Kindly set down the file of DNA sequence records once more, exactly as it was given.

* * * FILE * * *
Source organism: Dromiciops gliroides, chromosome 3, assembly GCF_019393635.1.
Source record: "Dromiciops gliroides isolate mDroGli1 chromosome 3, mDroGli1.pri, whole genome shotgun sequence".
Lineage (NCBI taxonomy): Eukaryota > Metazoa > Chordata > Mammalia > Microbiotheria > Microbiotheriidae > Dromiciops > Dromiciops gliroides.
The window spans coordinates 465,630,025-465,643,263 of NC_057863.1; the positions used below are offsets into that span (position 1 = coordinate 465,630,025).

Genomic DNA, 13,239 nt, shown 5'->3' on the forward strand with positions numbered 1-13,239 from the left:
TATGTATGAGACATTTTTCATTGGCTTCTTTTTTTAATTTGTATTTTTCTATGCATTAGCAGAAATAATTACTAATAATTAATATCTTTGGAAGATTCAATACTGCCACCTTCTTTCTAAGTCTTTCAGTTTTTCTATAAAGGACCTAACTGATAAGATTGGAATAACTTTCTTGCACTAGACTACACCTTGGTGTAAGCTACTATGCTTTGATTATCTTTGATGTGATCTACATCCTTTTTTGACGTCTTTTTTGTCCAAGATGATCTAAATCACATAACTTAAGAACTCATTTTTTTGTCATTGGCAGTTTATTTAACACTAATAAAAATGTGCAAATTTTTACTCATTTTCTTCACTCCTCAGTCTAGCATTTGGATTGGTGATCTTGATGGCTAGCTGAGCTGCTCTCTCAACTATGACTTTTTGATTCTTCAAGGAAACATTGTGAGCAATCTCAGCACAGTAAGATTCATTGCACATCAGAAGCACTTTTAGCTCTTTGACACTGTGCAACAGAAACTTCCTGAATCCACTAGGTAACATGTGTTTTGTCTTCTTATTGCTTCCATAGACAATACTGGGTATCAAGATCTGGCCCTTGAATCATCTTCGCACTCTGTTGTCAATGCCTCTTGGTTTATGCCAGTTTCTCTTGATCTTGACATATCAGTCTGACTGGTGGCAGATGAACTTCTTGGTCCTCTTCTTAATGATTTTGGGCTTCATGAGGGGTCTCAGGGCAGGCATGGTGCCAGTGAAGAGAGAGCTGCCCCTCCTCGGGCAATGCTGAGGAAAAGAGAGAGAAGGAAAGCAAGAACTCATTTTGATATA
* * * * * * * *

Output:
Source organism: Dromiciops gliroides, chromosome 3, assembly GCF_019393635.1.
Source record: "Dromiciops gliroides isolate mDroGli1 chromosome 3, mDroGli1.pri, whole genome shotgun sequence".
Lineage (NCBI taxonomy): Eukaryota > Metazoa > Chordata > Mammalia > Microbiotheria > Microbiotheriidae > Dromiciops > Dromiciops gliroides.
The window spans coordinates 465,630,025-465,643,263 of NC_057863.1; the positions used below are offsets into that span (position 1 = coordinate 465,630,025).

Genomic DNA, 13,239 nt, shown 5'->3' on the forward strand with positions numbered 1-13,239 from the left:
TATGTATGAGACATTTTTCATTGGCTTCTTTTTTTAATTTGTATTTTTCTATGCATTAGCAGAAATAATTACTAATAATTAATATCTTTGGAAGATTCAATACTGCCACCTTCTTTCTAAGTCTTTCAGTTTTTCTATAAAGGACCTAACTGATAAGATTGGAATAACTTTCTTGCACTAGACTACACCTTGGTGTAAGCTACTATGCTTTGATTATCTTTGATGTGATCTACATCCTTTTTTGACGTCTTTTTTGTCCAAGATGATCTAAATCACATAACTTAAGAACTCATTTTTTTGTCATTGGCAGTTTATTTAACACTAATAAAAATGTGCAAATTTTTACTCATTTTCTTCACTCCTCAGTCTAGCATTTGGATTGGTGATCTTGATGGCTAGCTGAGCTGCTCTCTCAACTATGACTTTTTGATTCTTCAAGGAAACATTGTGAGCAATCTCAGCACAGTAAGATTCATTGCACATCAGAAGCACTTTTAGCTCTTTGACACTGTGCAACAGAAACTTCCTGAATCCACTAGGTAACATGTGTTTTGTCTTCTTATTGCTTCCATAGACAATACTGGGTATCAAGATCTGGCCCTTGAATCATCTTCGCACTCTGTTGTCAATGCCTCTTGGTTTATGCCAGTTTCTCTTGATCTTGACATATCAGTCTGACTGGTGGCAGATGAACTTCTTGGTCCTCTTCTTAATGATTTTGGGCTTCATGAGGGGTCTCAGGGCAGGCATGGTGCCAGTGAAGAGAGAGCTGCCCCTCCTCGGGCAATGCTGAGGAAAAGAGAGAGAAGGAAAGCAAGAACTCATTTTGATATA